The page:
'The Iceman' inspiring Neil McManus to get the best out of himself and the Glens of Antrim 4 years ago

'The Iceman' inspiring Neil McManus to get the best out of himself and the Glens of Antrim

Wim Hof is Holland's answer to Bear Grylls.

Nicknamed the Iceman, he's an extreme Dutch athlete who's renowned for the breathing techniques that allow him to withstand freezing cold conditions.


The Wim Hof Method (WHM) is also widely respected and scientifically proven to bring comprehensive health benefits, and can also be used as a way of treating or managing certain illnesses.

And while it's fair to say that his ideas and concepts have taken off in recent times, not even the ambitious Dutch man could have imagined propping up at an interview about an All-Ireland club hurling semi-final.

But Cushendall's finest Neil McManus isn't your standard kind of hurler,  and a chat with him brings up subjects and thoughts far away from the hurling pitch.

Hailing from one of Ireland's most naturally blessed corners in the beautiful Glens of Antrim, the 31-year-old couldn't but be a fan of an active, outdoor life but it's clear that he appreciates the God-given gifts that lie on his doorstep more than most.


He lives and breathes the sea, the Causeway coast, the glens, the area of outstanding natural beauty, and that's where a man like Hof comes into it.

"I love all that stuff anyway," he says to us at Croke Park.


And when you're so deeply immersed in it, why wouldn't you look for ways to improve the experience?

"Wim Hof - have you heard of The Iceman? Being in the sea and being outside, things like that, I enjoy all that type of thing."

Always open to new ideas and concepts, McManus practices the Hof method of breathing in his yoga routines - that's whenever he's not out and about in the fresh air.


It's not specifically to improve his hurling, that's just the way the man who struggles to sit still goes about his business.

"Yeah, if you're doing yoga, that's what you're doing: you're practising how to breathe a bit more slowly," he says of adapting Hof's techniques.

And after a tough game of hurling, there's nothing better than a dip in the Irish sea.

"I enjoy anything that's outdoorsy. In Cushendall, we're right on the coast there. After games or training, we'll get into the sea. Long before I was playing for Cushendall, that routine when you were growing up."

"I wouldn't be a sitting about type of person. I like to be out and about doing something. We're spoilt for activities up in the Glens: mountain biking, sailing, golf."


There's no two ways about it though, hurling is the centre of all of those things.

"While we talk about golf and sailing, they're hobbies, hurling is real life," he says matter-of-factly.

And at this time of the year, with Ruairí Óg Cushendall preparing for another All-Ireland senior club semi-final against St Thomas' this Sunday, hurling is taking over.

"It totally affects everybody. I was joking saying that there was no winter but you nearly do feel like that. All the kids are dandering about the street with hurleys in their hands. There's anticipation about the village and everybody is just looking forward to next weekend, hugely. Everything will revolve around that."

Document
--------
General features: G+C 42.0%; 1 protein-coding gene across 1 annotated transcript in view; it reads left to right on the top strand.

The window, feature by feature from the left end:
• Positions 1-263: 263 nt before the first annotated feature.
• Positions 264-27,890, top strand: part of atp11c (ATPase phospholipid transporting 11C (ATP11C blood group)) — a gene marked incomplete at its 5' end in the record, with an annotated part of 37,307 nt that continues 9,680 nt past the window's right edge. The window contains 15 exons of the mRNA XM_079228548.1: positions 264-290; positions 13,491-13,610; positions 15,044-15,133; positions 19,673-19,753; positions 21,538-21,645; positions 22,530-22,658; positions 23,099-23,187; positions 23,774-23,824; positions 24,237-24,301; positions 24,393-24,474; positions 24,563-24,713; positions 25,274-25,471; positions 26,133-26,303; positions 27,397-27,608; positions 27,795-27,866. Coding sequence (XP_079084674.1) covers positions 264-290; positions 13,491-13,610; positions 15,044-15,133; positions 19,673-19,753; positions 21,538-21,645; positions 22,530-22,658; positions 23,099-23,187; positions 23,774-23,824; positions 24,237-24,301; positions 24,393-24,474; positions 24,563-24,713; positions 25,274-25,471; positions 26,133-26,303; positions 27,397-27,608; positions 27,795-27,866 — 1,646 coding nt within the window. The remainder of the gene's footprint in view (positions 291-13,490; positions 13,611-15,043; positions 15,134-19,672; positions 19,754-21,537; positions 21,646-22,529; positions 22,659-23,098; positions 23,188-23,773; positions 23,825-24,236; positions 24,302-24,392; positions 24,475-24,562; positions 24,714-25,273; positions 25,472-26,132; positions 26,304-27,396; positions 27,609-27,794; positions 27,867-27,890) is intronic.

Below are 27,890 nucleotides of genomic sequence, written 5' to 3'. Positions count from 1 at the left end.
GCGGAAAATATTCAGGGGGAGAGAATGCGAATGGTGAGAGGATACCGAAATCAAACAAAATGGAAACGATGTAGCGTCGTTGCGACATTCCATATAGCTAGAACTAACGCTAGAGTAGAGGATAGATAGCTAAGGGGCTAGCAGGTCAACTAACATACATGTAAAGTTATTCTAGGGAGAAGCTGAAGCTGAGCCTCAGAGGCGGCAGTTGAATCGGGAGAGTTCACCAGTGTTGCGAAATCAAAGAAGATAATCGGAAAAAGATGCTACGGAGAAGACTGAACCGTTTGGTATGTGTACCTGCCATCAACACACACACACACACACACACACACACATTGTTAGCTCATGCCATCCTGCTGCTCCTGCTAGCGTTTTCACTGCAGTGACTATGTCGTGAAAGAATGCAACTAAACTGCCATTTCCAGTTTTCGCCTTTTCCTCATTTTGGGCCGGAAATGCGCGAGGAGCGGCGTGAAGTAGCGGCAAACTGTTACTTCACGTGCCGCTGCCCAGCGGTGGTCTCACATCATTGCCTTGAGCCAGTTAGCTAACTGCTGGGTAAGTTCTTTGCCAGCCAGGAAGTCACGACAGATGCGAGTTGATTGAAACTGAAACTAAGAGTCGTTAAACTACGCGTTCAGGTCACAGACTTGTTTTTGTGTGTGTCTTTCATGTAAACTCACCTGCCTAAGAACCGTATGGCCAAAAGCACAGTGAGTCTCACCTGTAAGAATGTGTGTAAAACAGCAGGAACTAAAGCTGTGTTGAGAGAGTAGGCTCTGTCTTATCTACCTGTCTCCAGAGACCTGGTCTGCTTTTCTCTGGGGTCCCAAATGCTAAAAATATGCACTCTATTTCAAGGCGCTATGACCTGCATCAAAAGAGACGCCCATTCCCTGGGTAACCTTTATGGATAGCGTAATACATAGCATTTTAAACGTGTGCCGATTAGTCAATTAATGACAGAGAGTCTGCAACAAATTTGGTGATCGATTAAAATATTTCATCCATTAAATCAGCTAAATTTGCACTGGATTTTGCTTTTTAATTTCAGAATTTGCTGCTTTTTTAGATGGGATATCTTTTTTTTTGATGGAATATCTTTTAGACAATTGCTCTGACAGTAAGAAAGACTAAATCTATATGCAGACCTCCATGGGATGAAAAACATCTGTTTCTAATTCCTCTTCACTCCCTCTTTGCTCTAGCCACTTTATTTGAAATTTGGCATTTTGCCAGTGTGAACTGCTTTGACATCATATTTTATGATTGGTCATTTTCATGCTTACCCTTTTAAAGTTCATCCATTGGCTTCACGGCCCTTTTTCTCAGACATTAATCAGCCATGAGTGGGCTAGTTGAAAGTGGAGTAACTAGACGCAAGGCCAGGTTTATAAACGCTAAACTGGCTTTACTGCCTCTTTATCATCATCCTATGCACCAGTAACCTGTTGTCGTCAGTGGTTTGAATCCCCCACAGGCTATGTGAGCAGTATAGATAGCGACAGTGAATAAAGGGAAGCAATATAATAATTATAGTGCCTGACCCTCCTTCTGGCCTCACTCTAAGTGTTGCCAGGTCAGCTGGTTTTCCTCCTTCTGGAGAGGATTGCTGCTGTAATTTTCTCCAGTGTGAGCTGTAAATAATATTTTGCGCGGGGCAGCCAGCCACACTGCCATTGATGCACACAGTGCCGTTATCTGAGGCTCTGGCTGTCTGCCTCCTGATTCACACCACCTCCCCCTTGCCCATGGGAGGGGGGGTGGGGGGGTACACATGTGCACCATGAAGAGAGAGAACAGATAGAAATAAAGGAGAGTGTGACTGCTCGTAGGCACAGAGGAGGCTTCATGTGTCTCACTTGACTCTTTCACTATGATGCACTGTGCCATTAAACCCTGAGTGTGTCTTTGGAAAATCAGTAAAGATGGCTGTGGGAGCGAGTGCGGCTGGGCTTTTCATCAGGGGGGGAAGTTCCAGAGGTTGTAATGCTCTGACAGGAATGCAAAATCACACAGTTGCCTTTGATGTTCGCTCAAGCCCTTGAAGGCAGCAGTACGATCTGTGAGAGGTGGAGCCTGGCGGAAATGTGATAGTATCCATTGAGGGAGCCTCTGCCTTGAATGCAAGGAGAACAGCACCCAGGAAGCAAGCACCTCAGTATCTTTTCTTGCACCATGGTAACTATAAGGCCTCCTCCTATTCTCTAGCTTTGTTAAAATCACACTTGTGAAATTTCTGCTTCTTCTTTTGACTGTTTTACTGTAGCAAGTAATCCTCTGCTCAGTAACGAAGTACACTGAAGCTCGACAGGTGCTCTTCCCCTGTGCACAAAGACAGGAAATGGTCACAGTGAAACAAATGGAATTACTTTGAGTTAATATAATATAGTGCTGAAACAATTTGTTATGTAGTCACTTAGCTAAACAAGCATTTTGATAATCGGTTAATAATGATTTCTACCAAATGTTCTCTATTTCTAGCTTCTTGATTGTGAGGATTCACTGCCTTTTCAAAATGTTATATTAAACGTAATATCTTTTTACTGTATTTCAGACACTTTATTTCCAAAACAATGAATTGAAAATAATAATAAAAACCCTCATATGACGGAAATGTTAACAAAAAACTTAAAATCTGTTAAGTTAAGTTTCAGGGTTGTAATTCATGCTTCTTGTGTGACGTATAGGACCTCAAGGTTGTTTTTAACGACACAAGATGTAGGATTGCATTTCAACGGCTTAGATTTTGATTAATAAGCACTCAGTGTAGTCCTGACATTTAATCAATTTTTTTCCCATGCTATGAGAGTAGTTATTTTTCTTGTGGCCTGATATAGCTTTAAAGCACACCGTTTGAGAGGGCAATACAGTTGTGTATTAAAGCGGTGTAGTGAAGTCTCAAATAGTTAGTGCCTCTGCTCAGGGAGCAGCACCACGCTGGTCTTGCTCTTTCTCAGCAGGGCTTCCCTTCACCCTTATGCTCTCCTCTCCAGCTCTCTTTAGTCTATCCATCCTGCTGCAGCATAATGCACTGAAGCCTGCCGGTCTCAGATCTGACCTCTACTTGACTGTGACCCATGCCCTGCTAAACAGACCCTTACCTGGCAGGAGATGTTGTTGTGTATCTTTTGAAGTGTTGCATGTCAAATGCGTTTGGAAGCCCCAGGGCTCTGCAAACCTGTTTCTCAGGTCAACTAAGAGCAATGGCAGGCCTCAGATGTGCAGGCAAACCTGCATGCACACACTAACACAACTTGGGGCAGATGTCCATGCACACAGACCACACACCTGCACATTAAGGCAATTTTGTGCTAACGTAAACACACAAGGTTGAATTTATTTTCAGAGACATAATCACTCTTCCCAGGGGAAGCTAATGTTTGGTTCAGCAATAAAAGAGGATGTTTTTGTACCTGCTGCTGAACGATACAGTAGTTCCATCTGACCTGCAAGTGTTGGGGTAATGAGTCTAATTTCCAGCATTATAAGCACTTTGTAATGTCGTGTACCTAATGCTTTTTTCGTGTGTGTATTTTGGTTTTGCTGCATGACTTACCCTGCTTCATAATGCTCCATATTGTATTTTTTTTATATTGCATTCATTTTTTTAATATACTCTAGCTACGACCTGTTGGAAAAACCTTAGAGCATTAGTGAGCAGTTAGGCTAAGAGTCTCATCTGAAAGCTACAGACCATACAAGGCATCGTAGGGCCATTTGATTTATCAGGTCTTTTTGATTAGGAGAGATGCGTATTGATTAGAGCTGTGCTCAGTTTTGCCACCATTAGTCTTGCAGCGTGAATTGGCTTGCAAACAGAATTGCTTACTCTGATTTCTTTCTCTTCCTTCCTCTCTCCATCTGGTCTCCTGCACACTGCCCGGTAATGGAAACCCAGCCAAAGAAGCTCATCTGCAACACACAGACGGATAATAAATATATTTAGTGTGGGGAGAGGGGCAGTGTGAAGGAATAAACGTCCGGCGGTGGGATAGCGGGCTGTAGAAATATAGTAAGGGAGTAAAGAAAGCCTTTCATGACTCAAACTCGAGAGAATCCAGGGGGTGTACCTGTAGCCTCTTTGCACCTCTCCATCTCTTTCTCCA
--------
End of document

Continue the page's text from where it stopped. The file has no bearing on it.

And McManus has himself primed, with the free-taking practice and the sharpening up on overdrive over the last while.

"It doesn’t guarantee that you won’t have a bad day somewhere along the way but it means there’s less of a chance of it. But I enjoy it, I really do, you’ll  never regret one minute of your life you spend in the hurling field. You’ll regret plenty, but it’ll not be anytime I spend in the hurling field.

"I love it, after work on a Friday - I’d still be out three times a week still, I enjoy it, the pressure of it, that’s what free-takers do.

"It (the free-taking) is very important at this time of the year."

There's no doubt about that. This is McManus' third All-Ireland semi-final with his club, having lost to Loughrea in 2007 and having beaten Sarsfields well in 2016. He feels those experiences will stand him, and his teammates in good stead this time around.

"The first semi-final that I played in was 2007. You learn wee things each time: what worked well for us, what do we not want to do this time. That [2016] was our first time reaching the final. So you would learn a wee bit about how to prepare for a final.

"We have a good grip on how to prepare for a semi-final, in fairness. We feel like we are well-prepared again this year. It will come down to the day," he said.

"Cushendall won its first Antrim Championship in 1981. We've been in All-Ireland semi-finals since on a moderately regular basis. There's a massive hurling community in the Glens of Antrim. The percentage of people living in the Glens of Antrim and the percentage of people interested in hurling in the Glens of Antrim would be very strong. It's a great wee area and we're very passionate about our hurling."

None more passionate than the man himself.

Neil McManus of Ruairí Óg Cushendall ahead of the AIB GAA All-Ireland Senior Hurling Club Championship Semi-Final taking place at Croke Park on Saturday, February 9th. For exclusive content and behind the scenes action throughout the AIB GAA & Camogie Club Championships follow AIB GAA on Facebook, Twitter, Instagram and Snapchat.